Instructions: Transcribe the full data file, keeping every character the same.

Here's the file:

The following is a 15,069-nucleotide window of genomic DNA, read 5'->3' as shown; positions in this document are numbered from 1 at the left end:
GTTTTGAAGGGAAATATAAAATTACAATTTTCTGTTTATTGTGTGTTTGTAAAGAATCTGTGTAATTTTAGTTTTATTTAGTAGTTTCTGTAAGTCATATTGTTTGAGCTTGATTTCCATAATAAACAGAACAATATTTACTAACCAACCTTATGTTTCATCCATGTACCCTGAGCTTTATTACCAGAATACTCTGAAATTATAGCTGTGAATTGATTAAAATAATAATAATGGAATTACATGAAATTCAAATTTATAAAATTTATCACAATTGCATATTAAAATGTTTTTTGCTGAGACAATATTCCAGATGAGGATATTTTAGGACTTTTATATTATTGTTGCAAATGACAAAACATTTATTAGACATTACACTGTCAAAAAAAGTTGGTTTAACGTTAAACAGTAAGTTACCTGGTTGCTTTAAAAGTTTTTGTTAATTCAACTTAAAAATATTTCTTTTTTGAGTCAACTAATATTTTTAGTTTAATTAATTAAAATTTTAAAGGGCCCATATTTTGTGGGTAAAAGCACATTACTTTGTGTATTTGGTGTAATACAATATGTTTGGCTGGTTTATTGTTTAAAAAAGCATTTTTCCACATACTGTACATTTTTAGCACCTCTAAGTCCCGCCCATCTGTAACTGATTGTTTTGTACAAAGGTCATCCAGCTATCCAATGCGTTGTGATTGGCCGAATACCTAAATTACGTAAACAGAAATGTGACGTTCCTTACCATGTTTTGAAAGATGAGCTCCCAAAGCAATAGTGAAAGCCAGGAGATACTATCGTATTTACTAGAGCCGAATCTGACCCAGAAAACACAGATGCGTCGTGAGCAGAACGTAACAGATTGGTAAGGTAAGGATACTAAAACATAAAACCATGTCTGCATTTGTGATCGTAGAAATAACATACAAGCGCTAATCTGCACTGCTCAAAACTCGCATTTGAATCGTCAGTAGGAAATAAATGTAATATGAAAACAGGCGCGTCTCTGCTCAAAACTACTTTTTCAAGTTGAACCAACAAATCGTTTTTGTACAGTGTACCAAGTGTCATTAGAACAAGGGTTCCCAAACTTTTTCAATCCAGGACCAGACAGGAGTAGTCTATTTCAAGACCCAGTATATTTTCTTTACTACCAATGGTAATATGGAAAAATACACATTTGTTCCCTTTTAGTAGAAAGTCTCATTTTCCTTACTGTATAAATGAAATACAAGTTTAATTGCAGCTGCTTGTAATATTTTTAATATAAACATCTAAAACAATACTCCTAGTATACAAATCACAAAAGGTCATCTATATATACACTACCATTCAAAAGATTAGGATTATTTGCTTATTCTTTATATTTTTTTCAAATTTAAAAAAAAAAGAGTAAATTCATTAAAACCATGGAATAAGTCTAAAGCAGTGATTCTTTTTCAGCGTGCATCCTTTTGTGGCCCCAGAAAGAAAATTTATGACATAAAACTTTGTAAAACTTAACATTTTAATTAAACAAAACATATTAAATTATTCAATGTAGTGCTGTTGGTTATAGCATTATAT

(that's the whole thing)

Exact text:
The following is a 15,069-nucleotide window of genomic DNA, read 5'->3' as shown; positions in this document are numbered from 1 at the left end:
GTTTTGAAGGGAAATATAAAATTACAATTTTCTGTTTATTGTGTGTTTGTAAAGAATCTGTGTAATTTTAGTTTTATTTAGTAGTTTCTGTAAGTCATATTGTTTGAGCTTGATTTCCATAATAAACAGAACAATATTTACTAACCAACCTTATGTTTCATCCATGTACCCTGAGCTTTATTACCAGAATACTCTGAAATTATAGCTGTGAATTGATTAAAATAATAATAATGGAATTACATGAAATTCAAATTTATAAAATTTATCACAATTGCATATTAAAATGTTTTTTGCTGAGACAATATTCCAGATGAGGATATTTTAGGACTTTTATATTATTGTTGCAAATGACAAAACATTTATTAGACATTACACTGTCAAAAAAAGTTGGTTTAACGTTAAACAGTAAGTTACCTGGTTGCTTTAAAAGTTTTTGTTAATTCAACTTAAAAATATTTCTTTTTTGAGTCAACTAATATTTTTAGTTTAATTAATTAAAATTTTAAAGGGCCCATATTTTGTGGGTAAAAGCACATTACTTTGTGTATTTGGTGTAATACAATATGTTTGGCTGGTTTATTGTTTAAAAAAGCATTTTTCCACATACTGTACATTTTTAGCACCTCTAAGTCCCGCCCATCTGTAACTGATTGTTTTGTACAAAGGTCATCCAGCTATCCAATGCGTTGTGATTGGCCGAATACCTAAATTACGTAAACAGAAATGTGACGTTCCTTACCATGTTTTGAAAGATGAGCTCCCAAAGCAATAGTGAAAGCCAGGAGATACTATCGTATTTACTAGAGCCGAATCTGACCCAGAAAACACAGATGCGTCGTGAGCAGAACGTAACAGATTGGTAAGGTAAGGATACTAAAACATAAAACCATGTCTGCATTTGTGATCGTAGAAATAACATACAAGCGCTAATCTGCACTGCTCAAAACTCGCATTTGAATCGTCAGTAGGAAATAAATGTAATATGAAAACAGGCGCGTCTCTGCTCAAAACTACTTTTTCAAGTTGAACCAACAAATCGTTTTTGTACAGTGTACCAAGTGTCATTAGAACAAGGGTTCCCAAACTTTTTCAATCCAGGACCAGACAGGAGTAGTCTATTTCAAGACCCAGTATATTTTCTTTACTACCAATGGTAATATGGAAAAATACACATTTGTTCCCTTTTAGTAGAAAGTCTCATTTTCCTTACTGTATAAATGAAATACAAGTTTAATTGCAGCTGCTTGTAATATTTTTAATATAAACATCTAAAACAATACTCCTAGTATACAAATCACAAAAGGTCATCTATATATACACTACCATTCAAAAGATTAGGATTATTTGCTTATTCTTTATATTTTTTTCAAATTTAAAAAAAAAAGAGTAAATTCATTAAAACCATGGAATAAGTCTAAAGCAGTGATTCTTTTTCAGCGTGCATCCTTTTGTGGCCCCAGAAAGAAAATTTATGACATAAAACTTTGTAAAACTTAACATTTTAATTAAACAAAACATATTAAATTATTCAATGTAGTGCTGTTGGTTATAGCATTATAT